Similarly to Cat, I thought of Asia as a rather undeveloped, poor and exploited continent – as these are the keywords used frequently in the ‘western world’. It turns out that many Asian people have a view of Europe as a wealthy, organized, and money-growing-on-trees type of place, where everyone is happy, educated, and polite. Even though some of it is true, both perceptions are somewhat distant from reality.
When I was in Chiang Mai I met a guy at an internet café/print shop, who looked like a stereotypical hippie-like employee: unshaven, long-haired chubby man in his mid-20s, wearing a colourful t-shirt, playing some NinjaTown/Farmville-like online game, possibly stoned, and overly friendly with random customers. He told us he had never been outside of Thailand, and then complained that the working conditions and the pay were rubbish, unlike the jobs in Europe (England). It was very interesting to hear somebody’s honest opinion of Europe, even though it was more of a perception than an opinion. I don’t blame him – I was also full of perceptions in my head about Asia!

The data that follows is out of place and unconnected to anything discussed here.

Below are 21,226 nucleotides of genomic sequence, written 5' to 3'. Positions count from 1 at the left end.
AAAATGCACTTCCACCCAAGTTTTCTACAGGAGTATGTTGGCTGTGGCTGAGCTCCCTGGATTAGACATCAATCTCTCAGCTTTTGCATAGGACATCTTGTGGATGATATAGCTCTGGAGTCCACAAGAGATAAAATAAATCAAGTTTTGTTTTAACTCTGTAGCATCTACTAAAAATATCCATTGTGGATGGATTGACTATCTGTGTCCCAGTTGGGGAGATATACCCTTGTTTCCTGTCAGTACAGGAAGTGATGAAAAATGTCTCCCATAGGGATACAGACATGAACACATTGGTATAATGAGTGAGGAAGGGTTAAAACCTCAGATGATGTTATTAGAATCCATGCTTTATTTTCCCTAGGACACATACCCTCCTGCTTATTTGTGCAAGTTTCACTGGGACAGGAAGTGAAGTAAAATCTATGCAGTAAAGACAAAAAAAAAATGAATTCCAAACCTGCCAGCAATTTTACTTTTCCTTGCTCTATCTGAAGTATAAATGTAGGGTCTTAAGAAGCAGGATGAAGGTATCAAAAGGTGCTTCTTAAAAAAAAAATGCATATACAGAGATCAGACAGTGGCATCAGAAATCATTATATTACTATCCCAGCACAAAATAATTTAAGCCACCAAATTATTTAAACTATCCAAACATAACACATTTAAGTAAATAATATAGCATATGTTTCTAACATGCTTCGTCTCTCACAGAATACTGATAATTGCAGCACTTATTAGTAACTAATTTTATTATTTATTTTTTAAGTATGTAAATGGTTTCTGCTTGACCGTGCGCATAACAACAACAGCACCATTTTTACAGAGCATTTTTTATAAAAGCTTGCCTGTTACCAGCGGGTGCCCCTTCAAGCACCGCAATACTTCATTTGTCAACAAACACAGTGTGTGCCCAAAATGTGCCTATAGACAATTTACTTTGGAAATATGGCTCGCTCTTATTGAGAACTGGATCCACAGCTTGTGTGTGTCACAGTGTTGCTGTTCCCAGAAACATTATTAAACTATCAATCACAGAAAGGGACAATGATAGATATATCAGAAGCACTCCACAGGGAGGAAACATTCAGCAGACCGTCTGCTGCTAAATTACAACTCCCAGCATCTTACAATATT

When people travel for a long time, they seem to have a ‘base’. For example in Thailand, most people base themselves either in Chiang Mai or Bangkok, mainly due to the well-developed infrastructure. Whenever I leave my ‘base’ in Bangkok, I try to have my stays at different ends of the spectrum: from cheap backpacker hostels, to higher-end hotels – just to get a more varied experience. When it comes to food, I always prioritise street vendors and local markets, but once in a while treat myself to a fancy meal or a cocktail at a rooftop bar. Not only does this allow you to see different sides of the country, culture, and food, it also generates more ideas as you are exposed to a more diverse group of people.